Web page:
On one level, you couldn’t really blame them. It seemed like such a natural: a chance to do the victory lap and reinforce the Michigan brand.
So they put it up for all to see, there in the Wall Street Journal: Pure Michigan, now RTW.
And really, who can blame them? The Pure Michigan campaign has created a solid brand for the State. Why not use it, then, to piggyback an emotional punch to the political? As brand experts have been pulling out their hair in protest, such a move lacks strategic and economic sense. It is sloppy and it puts Michigan’s second industry, tourism, at risk.
On one hand the cost of the ad, the brag of $144,000 is more a vanity than a pitch and so unlikely to generate much business. Certainly the numbers look that way. By its own accounting, the Pure Michigan has generated a billion in new business. In contrast, what does the direct RTW pitch get its backers? Perhaps not a lot, if we look at Indiana, certainly not anything on the order of the billion dollar revenue. To the extent that such a stunt jeopardizes the larger, successful campaign, it can hardly be called wise.
But are things really in that sort of danger?
In making Right to Work a business calling card it brands the state as surely as the tourism campaign. As with all partisanship, this political edginess gets in the way of the State’s competition for tourist dollars. It’s a conundrum, the more successful the State is in establishing this partisan identity the more it risks alienating a portion of the market. Some will find the right wing turn sufficiently distasteful and so spend those dollars elsewhere. This degrading represents a real business risk.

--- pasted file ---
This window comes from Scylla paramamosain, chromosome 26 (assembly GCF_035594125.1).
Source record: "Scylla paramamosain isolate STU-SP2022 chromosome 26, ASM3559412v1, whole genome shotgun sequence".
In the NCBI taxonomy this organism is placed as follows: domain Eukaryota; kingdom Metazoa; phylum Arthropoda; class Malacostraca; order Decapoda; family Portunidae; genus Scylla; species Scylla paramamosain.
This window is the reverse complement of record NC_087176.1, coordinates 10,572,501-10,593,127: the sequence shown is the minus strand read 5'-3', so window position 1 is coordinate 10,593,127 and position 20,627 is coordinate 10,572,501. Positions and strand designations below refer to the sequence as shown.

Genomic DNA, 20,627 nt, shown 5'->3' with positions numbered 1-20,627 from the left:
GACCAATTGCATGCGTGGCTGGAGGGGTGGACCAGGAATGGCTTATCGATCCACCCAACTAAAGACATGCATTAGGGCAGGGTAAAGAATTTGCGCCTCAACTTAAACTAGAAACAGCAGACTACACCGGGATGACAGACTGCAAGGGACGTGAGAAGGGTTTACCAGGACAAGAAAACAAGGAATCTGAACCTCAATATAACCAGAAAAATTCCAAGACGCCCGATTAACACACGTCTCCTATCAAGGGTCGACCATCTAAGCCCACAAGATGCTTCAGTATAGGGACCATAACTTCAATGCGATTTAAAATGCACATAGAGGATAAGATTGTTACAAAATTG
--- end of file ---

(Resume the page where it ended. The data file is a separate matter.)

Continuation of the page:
Now this risk will ease over time, but not entirely. Had MEDC kept the campaign separate, it could negotiate the partisan blowback with continuing with tourism advertising. After all it works with the white sands of Alabama and Texas. And here is the real problem with the RTW/Pure Michigan play: it creates a disincentive with the audience while at the same time robbing the tourism bureau of one of its tools.
Finally, if RTW is the game-changer they claim, that it changes the “product” so to speak, then it would be far better to craft a distinctive advertising message of its own. Here the ad reveals the ambiguity Lansing. Is this really a game changer, per the advocates? Or something like business as usual? How big is the rift? That Lansing and MEDC would turn to the Pure Michigan theme suggests a viewpoint that believes this will not be a move of continuity rather than disruption. It is a view of hope and unwarranted optimism.